Entwined by Heather Dixon
Azalea is trapped. Just when she should feel that everything is before her . . . beautiful gowns, dashing suitors, balls filled with dancing . . . it’s taken away. All of it.
The Keeper understands. He’s trapped, too, held for centuries within the walls of the palace. And so he extends an invitation.
Every night, Azalea and her eleven sisters may step through the enchanted passage in their room to dance in his silver forest.
But there is a cost.
The Keeper likes to keep things.
Azalea may not realize how tangled she is in his web until it is too late.
Here’s the scoop:
Entwined is a completely engrossing, totally enchanting young adult fairy tale. It’s based on The Twelve Dancing Princesses by the Brothers Grimm. I, personally, was not altogether familiar with this tale, other than the Barbie DVD version, which I love (hey, I have two daughters and after a watching the same Disney and Barbie movies again and again, I begin to do things like ponder the swoonworthiness of the male romantic leads. It happens). Still, this version of the story is much better.
Azalea is the eldest of the King’s twelve daughters. As such, she bears the burden of marrying a man who will one day succeed the King. Her mother has taught her to believe in love,magic and the romance of dancing. She serves as a buffer between the girls and their cold, distant father until her death on Christmas Eve. From that point forward, the family is relegated to a yearlong mourning period that requires them to wear only black, cover the windows from all outside light, to stay indoors and to refrain from dancing. Every item tied to their mother is locked away because of the pain it causes the King. As the girls grieve, they’re pained also by the loss of dancing, something their mother loved and taught them well. They feel it is their last link to her.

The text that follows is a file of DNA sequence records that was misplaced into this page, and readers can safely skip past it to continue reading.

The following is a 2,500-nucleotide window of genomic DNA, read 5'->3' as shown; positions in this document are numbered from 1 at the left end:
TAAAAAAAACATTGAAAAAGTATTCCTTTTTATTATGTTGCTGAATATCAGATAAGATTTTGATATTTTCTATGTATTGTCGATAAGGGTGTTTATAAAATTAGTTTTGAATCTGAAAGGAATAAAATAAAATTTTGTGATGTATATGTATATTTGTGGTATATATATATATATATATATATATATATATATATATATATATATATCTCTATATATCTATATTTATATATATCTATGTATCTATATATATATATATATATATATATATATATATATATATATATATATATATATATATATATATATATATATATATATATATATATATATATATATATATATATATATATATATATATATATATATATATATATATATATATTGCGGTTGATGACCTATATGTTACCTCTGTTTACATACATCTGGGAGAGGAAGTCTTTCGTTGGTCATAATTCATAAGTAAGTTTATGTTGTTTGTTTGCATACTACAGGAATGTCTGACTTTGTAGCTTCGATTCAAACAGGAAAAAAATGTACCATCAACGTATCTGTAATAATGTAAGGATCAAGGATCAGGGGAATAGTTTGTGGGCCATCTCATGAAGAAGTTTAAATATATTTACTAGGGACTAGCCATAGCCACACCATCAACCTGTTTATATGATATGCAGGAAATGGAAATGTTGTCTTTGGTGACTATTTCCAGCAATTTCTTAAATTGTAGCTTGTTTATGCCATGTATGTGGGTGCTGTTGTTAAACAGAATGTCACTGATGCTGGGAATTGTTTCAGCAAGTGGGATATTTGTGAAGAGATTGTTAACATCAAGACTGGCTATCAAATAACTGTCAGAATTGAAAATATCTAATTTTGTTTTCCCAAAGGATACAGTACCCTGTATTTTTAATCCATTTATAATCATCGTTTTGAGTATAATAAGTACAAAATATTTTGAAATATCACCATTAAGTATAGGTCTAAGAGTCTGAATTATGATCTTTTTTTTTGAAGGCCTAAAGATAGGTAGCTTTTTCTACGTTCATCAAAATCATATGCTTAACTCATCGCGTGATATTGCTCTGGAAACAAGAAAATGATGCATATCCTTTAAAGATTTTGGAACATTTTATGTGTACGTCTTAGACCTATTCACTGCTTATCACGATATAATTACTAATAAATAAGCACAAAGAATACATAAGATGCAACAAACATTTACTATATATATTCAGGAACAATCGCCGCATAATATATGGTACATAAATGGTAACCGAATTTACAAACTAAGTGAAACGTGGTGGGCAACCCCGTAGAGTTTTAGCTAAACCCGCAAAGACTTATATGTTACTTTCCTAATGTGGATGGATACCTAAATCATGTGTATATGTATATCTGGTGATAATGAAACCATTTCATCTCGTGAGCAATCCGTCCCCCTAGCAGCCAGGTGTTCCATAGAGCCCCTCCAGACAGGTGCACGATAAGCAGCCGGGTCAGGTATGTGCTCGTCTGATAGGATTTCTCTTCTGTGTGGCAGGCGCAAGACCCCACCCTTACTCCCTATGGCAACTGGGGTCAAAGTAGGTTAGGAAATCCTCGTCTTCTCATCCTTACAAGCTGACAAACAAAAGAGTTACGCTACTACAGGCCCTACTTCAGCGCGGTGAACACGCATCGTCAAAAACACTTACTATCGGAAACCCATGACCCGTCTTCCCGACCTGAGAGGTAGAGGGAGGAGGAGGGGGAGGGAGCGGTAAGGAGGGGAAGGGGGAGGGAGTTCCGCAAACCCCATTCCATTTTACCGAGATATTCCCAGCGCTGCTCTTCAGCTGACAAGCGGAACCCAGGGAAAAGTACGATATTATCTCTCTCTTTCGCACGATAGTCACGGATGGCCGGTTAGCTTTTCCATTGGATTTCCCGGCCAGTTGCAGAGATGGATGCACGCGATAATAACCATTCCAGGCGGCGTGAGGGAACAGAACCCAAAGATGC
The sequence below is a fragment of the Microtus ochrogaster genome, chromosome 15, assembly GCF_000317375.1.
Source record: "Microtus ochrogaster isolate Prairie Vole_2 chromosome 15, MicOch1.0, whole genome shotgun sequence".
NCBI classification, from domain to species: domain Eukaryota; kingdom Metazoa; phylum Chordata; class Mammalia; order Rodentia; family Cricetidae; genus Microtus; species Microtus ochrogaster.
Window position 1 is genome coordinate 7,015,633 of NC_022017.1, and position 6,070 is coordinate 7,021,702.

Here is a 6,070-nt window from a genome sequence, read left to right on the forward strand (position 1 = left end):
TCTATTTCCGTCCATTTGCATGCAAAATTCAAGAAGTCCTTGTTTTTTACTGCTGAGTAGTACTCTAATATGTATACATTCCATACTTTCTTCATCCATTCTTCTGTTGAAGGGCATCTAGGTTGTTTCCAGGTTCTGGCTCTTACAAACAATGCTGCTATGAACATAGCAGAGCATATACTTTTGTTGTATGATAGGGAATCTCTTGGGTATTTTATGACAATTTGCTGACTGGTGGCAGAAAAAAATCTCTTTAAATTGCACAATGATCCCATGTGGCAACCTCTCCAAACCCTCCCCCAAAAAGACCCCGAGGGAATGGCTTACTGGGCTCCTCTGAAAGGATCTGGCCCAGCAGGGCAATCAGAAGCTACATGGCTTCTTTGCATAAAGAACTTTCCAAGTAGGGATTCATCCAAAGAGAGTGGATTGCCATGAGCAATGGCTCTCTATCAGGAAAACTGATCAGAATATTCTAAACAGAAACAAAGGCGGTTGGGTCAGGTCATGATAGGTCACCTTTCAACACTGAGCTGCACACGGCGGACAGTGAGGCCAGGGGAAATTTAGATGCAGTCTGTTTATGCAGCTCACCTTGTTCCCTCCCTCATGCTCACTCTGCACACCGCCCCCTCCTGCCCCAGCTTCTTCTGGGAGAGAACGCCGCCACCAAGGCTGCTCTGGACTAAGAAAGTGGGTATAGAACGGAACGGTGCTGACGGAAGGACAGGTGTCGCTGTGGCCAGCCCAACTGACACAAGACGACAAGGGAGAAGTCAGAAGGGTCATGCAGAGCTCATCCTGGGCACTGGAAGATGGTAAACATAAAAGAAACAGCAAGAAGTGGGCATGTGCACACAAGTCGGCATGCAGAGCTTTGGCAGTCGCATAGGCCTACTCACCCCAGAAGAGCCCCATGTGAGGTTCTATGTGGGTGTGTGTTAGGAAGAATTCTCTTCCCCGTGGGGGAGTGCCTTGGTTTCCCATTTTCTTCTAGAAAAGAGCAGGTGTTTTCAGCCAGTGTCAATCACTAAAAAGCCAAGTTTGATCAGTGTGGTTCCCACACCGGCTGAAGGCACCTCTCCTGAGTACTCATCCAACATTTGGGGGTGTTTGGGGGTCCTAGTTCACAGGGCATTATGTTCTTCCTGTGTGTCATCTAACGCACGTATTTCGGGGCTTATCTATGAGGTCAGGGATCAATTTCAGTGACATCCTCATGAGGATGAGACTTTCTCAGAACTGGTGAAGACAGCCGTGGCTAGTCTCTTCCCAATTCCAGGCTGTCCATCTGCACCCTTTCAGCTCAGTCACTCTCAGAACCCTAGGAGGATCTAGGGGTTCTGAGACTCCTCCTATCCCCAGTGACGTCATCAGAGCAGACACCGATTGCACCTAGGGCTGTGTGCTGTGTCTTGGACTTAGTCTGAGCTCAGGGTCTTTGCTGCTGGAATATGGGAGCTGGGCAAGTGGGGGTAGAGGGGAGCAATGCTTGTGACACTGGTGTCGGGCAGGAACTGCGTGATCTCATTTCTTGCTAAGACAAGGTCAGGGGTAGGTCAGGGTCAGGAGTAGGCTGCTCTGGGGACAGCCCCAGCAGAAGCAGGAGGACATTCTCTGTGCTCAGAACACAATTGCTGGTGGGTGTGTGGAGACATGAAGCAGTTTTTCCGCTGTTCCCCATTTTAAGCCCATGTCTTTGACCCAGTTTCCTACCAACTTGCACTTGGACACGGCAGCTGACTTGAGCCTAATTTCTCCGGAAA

But the world in which Azalea and her sisters live is magical. They’ve been raised on stories of spells cast on their castle by an evil former king–magic that has now been removed. And they’ve heard that there are still enchanted passageways in the castle. In fact, they find one of these passageways and venture through it. It leads to a beautiful pavilion filled with food and music and dancing. The handsome, mysterious man who guards it, known only as The Keeper, invites them to dance for him each night. The girls happily accept, returning regularly, despite the King’s constant questions about why their dancing shoes are always worn. And as time presses forward, The Keeper, who is both enticing and frightening, seems to want something in return for their passage to his world.
This is such a wonderful novel. It’s set in a time period where there were elegant balls and ladies in gowns being courted by gentlemen who treat them like fine china. The writing is rich and the story itself is magical and full of romance and humor. The sisters are each unique and they share a bond of love both with each other and with their dear mother that translates beautifully onto the page. The romance (actually romances) were perfectly done, while not detracting from the main story and the delicate balance of love and tenderness essential to the father/daughter relationship.
Crush Intensity: 4.5/5 This is a good read, especially if you like fairy tales.